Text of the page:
Childhood looms large in our understanding of human life, as a phase through which all adults have passed. Childhood is foundational to the development of selfhood, the formation of interests, values and skills and to the lifespan as a whole. Understanding what it is like to be a child, and what differences childhood makes, are thus essential for any broader understanding of the human condition. The Routledge Handbook of the Philosophy of Childhood and Children is an outstanding reference source for the key topics, problems and debates in this crucial and exciting field and is the first collection of its kind. Comprising over thirty chapters by a team of international contributors the Handbook is divided into five parts:
· Being a child
· Childhood and moral status
· Parents and children
· Children in society
· Children and the state.
Questions covered include: What is a child? Is childhood a uniquely valuable state, and if so why? Can we generalize about the goods of childhood? What rights do children have, and are they different from adults’ rights? What (if anything) gives people a right to parent? What role, if any, ought biology to play in determining who has the right to parent a particular child? What kind of rights can parents legitimately exercise over their children? What roles do relationships with siblings and friends play in the shaping of childhoods? How should we think about sexuality and disability in childhood, and about racialised children? How should society manage the education of children? How are children’s lives affected by being taken into social care?
The Routledge Handbook of the Philosophy of Childhood and Children is essential reading for students and researchers in philosophy of childhood, political philosophy and ethics as well as those in related disciplines such as education, psychology, sociology, social policy, law, social work, youth work, neuroscience and anthropology.
List of contributors. Introduction, Anca Gheaus. PART I Being a child. Chapter 1 Epistemology: knowledge in childhood, Fabrice Clément and Melissa Koenig. Chapter 2 Language and communication: evidence from studying children, M. J. Cain. Chapter 3 The science of the adolescent brain and its cultural implications, Suparna Choudhury and Nancy Ferranti. Chapter 4 Art and creativity, Jonathan Fineberg. Chapter 5 Philosophical thinking in childhood, Jana Mohr Lone. PART II Childhood and moral status. Chapter 6 The moral status of children, Agnieszka Jaworska and Julie Tannenbaum. Chapter 7 The value of childhood, Patrick Tomlin. Chapter 8 Childhood and well-being, Anthony Skelton. Chapter 9 Children’s rights, Robert Noggle. Chapter 10 Childhood and autonomy, Sarah Hannan. Chapter 11 Paternalism towards children, Kalle Grill. Chapter 12 The age of consent, David Archard. PART III Parents and children. Chapter 13 Reasons to have children – or not, Christine Overall. Chapter 14 The right to parent, Anca Gheaus. Chapter 15 The good parent, Colin Macleod. Chapter 16 Parental partiality, Jonathan Seglow. Chapter 17 The composition of the family, Daniela Cutas. Chapter 18 Parental licensing and discrimination, Carolyn McLeod and Andrew Botterell. Chapter 19 Ethical challenges for adoption regimes Jurgen De Wispelaere and Daniel Weinstock. Chapter 20 Gender and the family, Amy Mullin. Chapter 20 Filial duties, Diane Jeske. PART IV Children in society. Chapter 22 Childhood and race, Albert Atkin. Chapter 23 Childhood and disability, Gideon Calder and Amy Mullin. Chapter 24 Childhood and sexuality, Samantha Brennan and Jennifer Epp. Chapter 25 Children and animals, Sue Donaldson and Will Kymlicka. Chapter 26 What’s wrong with child labor? Philip Cook. Chapter 27 The vulnerable child, Mianna Lotz. PART V Children and the state. Chapter 28 Childhood and the metric of justice, Lars Lindblom. Chapter 29 Children and political neutrality, Matthew Clayton. Chapter 30 The costs of children, Serena Olsaretti. Chapter 31 Schooling, Gina Schouten. Chapter 32 Children and the care system, Gideon Calder. Chapter 33 Children and health, Havi Carel, Gene Feder and Gita Gyorffy. Chapter 34 Children and the right to vote, Ludvig Beckman. Chapter 35 Children, crime and punishment, Christopher Bennett. Chapter 36 Children and war, Cecile Fabre. Index.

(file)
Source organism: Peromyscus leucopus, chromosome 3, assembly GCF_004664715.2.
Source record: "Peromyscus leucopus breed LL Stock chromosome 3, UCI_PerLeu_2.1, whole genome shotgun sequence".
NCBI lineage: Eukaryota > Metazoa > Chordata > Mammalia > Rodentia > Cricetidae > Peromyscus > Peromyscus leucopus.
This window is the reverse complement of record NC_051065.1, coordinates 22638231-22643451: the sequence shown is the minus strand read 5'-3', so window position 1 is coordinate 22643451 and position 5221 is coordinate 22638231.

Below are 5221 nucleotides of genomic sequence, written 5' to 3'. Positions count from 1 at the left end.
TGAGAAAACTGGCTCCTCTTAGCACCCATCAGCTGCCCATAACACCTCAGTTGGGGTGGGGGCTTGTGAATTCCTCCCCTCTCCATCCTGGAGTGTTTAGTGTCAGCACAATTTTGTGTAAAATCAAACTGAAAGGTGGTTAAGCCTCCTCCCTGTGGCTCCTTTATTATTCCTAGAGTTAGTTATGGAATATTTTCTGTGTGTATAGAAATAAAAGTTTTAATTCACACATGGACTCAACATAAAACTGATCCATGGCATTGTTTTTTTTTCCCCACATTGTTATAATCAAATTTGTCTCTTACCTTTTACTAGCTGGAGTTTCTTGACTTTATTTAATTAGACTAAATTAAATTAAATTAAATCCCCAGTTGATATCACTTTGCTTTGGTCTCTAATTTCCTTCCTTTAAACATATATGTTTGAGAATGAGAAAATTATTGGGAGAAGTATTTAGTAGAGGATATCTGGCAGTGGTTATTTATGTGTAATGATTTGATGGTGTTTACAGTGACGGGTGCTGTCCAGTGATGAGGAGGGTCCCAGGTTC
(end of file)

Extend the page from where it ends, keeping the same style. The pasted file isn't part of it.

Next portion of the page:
"An excellent and timely collection. Individually the thirty-six chapters are authoritative and state of the art. Together they provide a comprehensive overview of the huge amount of recent philosophical work on children."
Adam Swift, University of Warwick, UK.
"This volume provides an extraordinarily helpful starting point for philosophically informed conversations about children and childhood. The five sections are easily navigable, and the thirty-six original essays cover a remarkably broad domain of questions. Anyone teaching or writing on children will find this book to be an essential resource."
Tamar Schapiro, Massachusetts Institute of Technology, USA